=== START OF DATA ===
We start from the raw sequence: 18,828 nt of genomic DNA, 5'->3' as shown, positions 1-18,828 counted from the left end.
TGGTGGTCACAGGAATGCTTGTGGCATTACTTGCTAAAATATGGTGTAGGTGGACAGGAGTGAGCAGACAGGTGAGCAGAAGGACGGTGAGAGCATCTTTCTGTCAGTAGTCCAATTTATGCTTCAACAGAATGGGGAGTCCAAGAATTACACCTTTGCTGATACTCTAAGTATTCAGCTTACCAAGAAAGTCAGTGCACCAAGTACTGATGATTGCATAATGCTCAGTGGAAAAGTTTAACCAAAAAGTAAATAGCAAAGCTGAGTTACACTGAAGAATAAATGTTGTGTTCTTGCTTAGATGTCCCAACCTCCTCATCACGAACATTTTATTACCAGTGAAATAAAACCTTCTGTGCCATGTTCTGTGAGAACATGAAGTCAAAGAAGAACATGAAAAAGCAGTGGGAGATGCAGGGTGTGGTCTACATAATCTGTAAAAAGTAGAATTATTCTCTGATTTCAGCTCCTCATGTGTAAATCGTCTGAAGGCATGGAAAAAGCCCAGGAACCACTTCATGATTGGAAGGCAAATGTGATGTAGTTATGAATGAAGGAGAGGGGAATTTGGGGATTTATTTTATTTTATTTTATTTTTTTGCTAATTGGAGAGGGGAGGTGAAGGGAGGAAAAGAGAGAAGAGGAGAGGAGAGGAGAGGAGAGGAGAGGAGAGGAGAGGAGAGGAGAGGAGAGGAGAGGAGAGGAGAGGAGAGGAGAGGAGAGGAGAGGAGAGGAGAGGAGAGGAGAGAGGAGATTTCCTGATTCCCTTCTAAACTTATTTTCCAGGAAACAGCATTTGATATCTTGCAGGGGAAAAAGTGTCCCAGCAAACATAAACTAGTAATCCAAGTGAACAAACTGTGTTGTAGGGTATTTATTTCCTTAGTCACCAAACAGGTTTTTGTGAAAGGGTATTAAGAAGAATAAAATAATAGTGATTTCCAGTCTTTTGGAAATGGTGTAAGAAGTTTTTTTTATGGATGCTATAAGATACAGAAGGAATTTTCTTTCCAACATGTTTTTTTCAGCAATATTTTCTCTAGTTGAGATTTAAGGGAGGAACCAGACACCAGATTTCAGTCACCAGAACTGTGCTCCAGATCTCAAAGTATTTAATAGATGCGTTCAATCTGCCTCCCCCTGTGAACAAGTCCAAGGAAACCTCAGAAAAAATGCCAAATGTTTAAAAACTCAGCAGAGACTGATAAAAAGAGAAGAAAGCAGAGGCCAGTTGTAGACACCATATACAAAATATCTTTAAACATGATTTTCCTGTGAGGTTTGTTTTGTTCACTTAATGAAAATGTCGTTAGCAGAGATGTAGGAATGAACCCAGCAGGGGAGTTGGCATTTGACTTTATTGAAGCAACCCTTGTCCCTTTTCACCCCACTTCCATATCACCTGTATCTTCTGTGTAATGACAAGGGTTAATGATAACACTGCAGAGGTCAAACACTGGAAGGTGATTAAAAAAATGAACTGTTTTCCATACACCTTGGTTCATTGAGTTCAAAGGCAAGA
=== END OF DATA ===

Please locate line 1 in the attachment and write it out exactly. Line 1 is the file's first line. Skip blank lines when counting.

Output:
We start from the raw sequence: 18,828 nt of genomic DNA, 5'->3' as shown, positions 1-18,828 counted from the left end.